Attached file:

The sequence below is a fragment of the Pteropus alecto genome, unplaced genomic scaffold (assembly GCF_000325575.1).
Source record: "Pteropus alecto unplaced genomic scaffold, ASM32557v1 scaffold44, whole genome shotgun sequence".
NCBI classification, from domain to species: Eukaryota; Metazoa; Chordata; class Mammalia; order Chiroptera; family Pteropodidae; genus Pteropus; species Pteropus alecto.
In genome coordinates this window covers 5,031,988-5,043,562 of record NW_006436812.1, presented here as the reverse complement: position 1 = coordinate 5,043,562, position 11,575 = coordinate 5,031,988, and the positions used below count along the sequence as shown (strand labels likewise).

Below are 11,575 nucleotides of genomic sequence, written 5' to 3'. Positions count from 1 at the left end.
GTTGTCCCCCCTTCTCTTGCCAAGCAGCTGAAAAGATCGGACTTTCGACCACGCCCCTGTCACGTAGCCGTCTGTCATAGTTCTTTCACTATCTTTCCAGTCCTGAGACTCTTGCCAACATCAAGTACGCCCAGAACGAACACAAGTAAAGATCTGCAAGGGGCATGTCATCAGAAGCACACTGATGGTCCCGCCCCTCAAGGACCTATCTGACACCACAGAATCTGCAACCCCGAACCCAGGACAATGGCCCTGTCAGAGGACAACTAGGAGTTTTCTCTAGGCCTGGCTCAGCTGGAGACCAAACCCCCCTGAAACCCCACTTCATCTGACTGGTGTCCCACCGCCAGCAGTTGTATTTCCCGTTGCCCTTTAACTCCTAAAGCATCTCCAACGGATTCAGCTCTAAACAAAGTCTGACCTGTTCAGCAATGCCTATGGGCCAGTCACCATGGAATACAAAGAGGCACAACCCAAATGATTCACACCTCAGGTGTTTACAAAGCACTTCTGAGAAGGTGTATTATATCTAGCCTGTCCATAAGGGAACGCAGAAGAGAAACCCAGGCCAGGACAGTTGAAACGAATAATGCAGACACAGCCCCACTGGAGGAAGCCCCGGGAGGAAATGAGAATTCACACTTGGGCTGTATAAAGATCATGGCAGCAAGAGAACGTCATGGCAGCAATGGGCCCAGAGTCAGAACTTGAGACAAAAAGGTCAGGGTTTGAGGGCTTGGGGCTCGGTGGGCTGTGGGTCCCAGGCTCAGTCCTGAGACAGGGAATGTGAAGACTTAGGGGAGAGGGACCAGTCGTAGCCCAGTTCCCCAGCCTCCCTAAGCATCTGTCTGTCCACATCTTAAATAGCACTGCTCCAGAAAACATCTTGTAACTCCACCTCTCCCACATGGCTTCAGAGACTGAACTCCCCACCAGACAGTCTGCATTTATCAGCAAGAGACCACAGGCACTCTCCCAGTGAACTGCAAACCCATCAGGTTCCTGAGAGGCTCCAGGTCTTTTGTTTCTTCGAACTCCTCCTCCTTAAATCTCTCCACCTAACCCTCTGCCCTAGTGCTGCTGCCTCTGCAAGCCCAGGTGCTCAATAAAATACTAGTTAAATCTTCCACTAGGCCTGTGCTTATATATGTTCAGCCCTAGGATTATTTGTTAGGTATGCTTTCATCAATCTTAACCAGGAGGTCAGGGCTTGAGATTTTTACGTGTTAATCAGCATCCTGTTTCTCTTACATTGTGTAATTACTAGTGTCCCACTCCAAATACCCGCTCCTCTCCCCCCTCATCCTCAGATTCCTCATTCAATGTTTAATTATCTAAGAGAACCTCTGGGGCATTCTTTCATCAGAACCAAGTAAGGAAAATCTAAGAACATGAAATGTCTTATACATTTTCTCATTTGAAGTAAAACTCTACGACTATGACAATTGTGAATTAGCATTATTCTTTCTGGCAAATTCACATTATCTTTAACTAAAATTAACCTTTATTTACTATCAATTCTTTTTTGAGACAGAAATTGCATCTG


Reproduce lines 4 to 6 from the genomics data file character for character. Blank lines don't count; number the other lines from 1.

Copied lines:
In genome coordinates this window covers 5,031,988-5,043,562 of record NW_006436812.1, presented here as the reverse complement: position 1 = coordinate 5,043,562, position 11,575 = coordinate 5,031,988, and the positions used below count along the sequence as shown (strand labels likewise).

Below are 11,575 nucleotides of genomic sequence, written 5' to 3'. Positions count from 1 at the left end.
GTTGTCCCCCCTTCTCTTGCCAAGCAGCTGAAAAGATCGGACTTTCGACCACGCCCCTGTCACGTAGCCGTCTGTCATAGTTCTTTCACTATCTTTCCAGTCCTGAGACTCTTGCCAACATCAAGTACGCCCAGAACGAACACAAGTAAAGATCTGCAAGGGGCATGTCATCAGAAGCACACTGATGGTCCCGCCCCTCAAGGACCTATCTGACACCACAGAATCTGCAACCCCGAACCCAGGACAATGGCCCTGTCAGAGGACAACTAGGAGTTTTCTCTAGGCCTGGCTCAGCTGGAGACCAAACCCCCCTGAAACCCCACTTCATCTGACTGGTGTCCCACCGCCAGCAGTTGTATTTCCCGTTGCCCTTTAACTCCTAAAGCATCTCCAACGGATTCAGCTCTAAACAAAGTCTGACCTGTTCAGCAATGCCTATGGGCCAGTCACCATGGAATACAAAGAGGCACAACCCAAATGATTCACACCTCAGGTGTTTACAAAGCACTTCTGAGAAGGTGTATTATATCTAGCCTGTCCATAAGGGAACGCAGAAGAGAAACCCAGGCCAGGACAGTTGAAACGAATAATGCAGACACAGCCCCACTGGAGGAAGCCCCGGGAGGAAATGAGAATTCACACTTGGGCTGTATAAAGATCATGGCAGCAAGAGAACGTCATGGCAGCAATGGGCCCAGAGTCAGAACTTGAGACAAAAAGGTCAGGGTTTGAGGGCTTGGGGCTCGGTGGGCTGTGGGTCCCAGGCTCAGTCCTGAGACAGGGAATGTGAAGACTTAGGGGAGAGGGACCAGTCGTAGCCCAGTTCCCCAGCCTCCCTAAGCATCTGTCTGTCCACATCTTAAATAGCACTGCTCCAGAAAACATCTTGTAACTCCACCTCTCCCACATGGCTTCAGAGACTGAACTCCCCACCAGACAGTCTGCATTTATCAGCAAGAGACCACAGGCACTCTCCCAGTGAACTGCAAACCCATCAGGTTCCTGAGAGGCTCCAGGTCTTTTGTTTCTTCGAACTCCTCCTCCTTAAATCTCTCCACCTAACCCTCTGCCCTAGTGCTGCTGCCTCTGCAAGCCCAGGTGCTCAATAAAATACTAGTTAAATCTTCCACTAGGCCTGTGCTTATATATGTTCAGCCCTAGGATTATTTGTTAGGTATGCTTTCATCAATCTTAACCAGGAGGTCAGGGCTTGAGATTTTTACGTGTTAATCAGCATCCTGTTTCTCTTACATTGTGTAATTACTAGTGTCCCACTCCAAATACCCGCTCCTCTCCCCCCTCATCCTCAGATTCCTCATTCAATGTTTAATTATCTAAGAGAACCTCTGGGGCATTCTTTCATCAGAACCAAGTAAGGAAAATCTAAGAACATGAAATGTCTTATACATTTTCTCATTTGAAGTAAAACTCTACGACTATGACAATTGTGAATTAGCATTATTCTTTCTGGCAAATTCACATTATCTTTAACTAAAATTAACCTTTATTTACTATCAATTCTTTTTTGAGACAGAAATTGCATCTG